involve an MSRP session as one of possibly many media components.  It
   is the responsibility of an entity handling the media to relay
   instant messages received from one participant to the rest of the
   participants in the conference.

   Several such systems already exist in the Internet.  Participants in
   a chat room can be identified with a pseudonym or nickname, and
   decide whether their real identity is disclosed to other
   participants.  Participants can also use a rich set of features such
   as the ability to send private instant messages to other
   participants.  They also allow combining instant messaging with other
   media components, such as voice, video, white boarding, screen
   sharing, and file transfer.

   Similar conferences are already available today with other
   technologies different than MSRP.  For example, Internet Relay Chat
   (IRC) [RFC2810], Extensible Messaging and Presence Protocol [RFC3920]
   based chat rooms, and many other proprietary systems provide this
   kind of functionality.  It makes sense to specify equivalent
   functionality for MSRP-based systems to both provide competitive
   features as well as enable interworking between the systems.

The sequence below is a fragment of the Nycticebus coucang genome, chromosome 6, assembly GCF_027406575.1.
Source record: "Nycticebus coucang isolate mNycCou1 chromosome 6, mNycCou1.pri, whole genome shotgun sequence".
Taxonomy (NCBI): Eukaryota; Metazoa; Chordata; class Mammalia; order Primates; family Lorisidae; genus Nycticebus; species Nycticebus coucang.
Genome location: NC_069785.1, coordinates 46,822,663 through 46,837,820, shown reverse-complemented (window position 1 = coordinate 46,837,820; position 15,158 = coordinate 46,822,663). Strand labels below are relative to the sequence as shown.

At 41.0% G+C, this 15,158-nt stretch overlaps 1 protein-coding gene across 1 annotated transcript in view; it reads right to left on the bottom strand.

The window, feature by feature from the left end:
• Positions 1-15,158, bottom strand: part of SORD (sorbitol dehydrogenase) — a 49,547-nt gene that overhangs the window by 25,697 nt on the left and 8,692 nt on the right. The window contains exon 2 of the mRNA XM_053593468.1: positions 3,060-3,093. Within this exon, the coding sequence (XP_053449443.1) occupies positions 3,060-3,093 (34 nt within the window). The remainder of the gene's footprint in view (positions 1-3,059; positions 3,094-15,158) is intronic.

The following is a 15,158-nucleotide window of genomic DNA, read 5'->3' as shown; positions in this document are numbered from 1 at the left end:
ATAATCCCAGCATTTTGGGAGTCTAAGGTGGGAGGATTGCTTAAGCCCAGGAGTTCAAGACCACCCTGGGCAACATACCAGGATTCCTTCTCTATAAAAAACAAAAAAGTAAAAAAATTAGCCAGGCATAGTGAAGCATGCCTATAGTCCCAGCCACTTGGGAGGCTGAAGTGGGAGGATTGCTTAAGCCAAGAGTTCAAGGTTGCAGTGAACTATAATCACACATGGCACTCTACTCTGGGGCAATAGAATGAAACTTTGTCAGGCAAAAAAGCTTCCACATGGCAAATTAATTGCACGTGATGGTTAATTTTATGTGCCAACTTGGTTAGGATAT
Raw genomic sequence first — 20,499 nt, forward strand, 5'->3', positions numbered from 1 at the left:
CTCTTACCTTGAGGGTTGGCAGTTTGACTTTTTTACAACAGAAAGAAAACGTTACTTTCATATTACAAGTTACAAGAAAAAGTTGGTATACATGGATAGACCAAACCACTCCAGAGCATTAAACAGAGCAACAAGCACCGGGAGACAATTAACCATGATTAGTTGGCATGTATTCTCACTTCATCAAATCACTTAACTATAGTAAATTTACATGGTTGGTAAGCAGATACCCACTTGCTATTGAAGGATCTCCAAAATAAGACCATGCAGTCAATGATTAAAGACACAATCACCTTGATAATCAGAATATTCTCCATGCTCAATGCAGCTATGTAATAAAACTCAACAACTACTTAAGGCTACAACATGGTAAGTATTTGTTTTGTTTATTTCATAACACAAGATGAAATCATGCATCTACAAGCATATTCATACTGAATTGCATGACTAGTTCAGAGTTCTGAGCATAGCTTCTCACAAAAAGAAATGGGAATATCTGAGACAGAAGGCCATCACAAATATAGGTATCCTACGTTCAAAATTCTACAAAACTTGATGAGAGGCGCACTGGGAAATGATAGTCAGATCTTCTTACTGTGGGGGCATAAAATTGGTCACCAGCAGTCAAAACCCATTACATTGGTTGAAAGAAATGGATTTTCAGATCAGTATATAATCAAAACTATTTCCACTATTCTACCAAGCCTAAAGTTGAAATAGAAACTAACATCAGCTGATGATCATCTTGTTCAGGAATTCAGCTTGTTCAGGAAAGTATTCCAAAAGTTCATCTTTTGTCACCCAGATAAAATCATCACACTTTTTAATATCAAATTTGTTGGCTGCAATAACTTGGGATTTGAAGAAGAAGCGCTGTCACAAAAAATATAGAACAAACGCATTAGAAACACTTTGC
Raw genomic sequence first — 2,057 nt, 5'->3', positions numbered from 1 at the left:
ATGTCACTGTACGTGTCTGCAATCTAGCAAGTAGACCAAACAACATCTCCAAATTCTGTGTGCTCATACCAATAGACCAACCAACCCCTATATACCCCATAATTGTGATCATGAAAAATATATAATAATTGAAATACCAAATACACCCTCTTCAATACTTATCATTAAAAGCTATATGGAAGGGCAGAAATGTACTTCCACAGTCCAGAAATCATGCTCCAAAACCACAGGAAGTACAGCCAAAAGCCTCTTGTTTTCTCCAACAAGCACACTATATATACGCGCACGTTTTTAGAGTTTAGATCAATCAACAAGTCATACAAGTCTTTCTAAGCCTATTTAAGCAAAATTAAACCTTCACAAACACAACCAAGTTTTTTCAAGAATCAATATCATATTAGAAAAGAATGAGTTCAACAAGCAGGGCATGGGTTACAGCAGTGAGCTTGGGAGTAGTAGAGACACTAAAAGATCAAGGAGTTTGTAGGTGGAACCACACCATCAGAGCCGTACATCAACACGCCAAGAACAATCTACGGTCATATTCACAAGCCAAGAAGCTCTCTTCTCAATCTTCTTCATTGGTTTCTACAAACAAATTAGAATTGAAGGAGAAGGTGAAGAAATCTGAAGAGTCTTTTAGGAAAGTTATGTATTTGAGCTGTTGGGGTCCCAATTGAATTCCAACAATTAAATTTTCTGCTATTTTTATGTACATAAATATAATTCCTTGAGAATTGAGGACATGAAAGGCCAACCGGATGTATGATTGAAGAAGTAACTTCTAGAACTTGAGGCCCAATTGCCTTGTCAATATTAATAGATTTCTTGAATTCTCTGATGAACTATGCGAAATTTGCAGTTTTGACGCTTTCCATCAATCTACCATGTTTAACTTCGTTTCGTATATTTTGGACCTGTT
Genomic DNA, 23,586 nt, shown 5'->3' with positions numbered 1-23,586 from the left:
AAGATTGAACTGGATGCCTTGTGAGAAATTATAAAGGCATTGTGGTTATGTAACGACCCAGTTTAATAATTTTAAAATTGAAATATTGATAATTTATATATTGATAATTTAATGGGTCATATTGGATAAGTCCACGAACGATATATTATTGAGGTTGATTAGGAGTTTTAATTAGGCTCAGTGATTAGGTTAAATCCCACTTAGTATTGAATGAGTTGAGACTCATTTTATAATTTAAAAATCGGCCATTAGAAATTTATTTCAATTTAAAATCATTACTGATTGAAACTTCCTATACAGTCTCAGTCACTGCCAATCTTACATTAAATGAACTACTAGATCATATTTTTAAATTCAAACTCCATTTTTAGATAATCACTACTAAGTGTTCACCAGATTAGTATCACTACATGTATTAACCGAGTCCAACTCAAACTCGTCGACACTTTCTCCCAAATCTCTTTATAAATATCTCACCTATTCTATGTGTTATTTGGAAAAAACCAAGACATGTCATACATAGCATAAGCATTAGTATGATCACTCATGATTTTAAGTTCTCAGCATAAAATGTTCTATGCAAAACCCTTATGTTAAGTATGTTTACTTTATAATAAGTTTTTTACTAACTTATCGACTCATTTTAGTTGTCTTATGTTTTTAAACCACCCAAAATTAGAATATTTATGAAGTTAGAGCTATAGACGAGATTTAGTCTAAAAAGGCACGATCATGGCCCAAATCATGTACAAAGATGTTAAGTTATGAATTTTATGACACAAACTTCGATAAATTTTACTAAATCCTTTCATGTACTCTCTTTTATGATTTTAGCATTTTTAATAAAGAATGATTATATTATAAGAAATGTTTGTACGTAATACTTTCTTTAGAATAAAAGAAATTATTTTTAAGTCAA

This document defines requirements, conventions, and extensions for
   providing private messages and nickname management in centralized
   conferences with MSRP.  This document, however, does not specify
   functionality that can be used in conference with media different
   than MSRP.  This memo uses the SIP Conferencing Framework [RFC4353]
   as a design basis.  It also aims to be compatible with the
   Centralized Conferencing Framework [I-D.ietf-xcon-framework].  It is
   expected that future mechanisms will be developed for providing
   similar functionality in generic conferences, i.e., where the media
   is not only restricted to MSRP.  The mechanisms described in this
   document provide a future compatible short-term solution for MSRP
   centralized conferences.






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2.  Terminology

   The key words "MUST", "MUST NOT", "REQUIRED", "SHALL", "SHALL NOT",
   "SHOULD", "SHOULD NOT", "RECOMMENDED", "MAY", and "OPTIONAL" in this
   document are to be interpreted as described in RFC 2119, BCP 14
   [RFC2119], and indicate requirement levels for compliant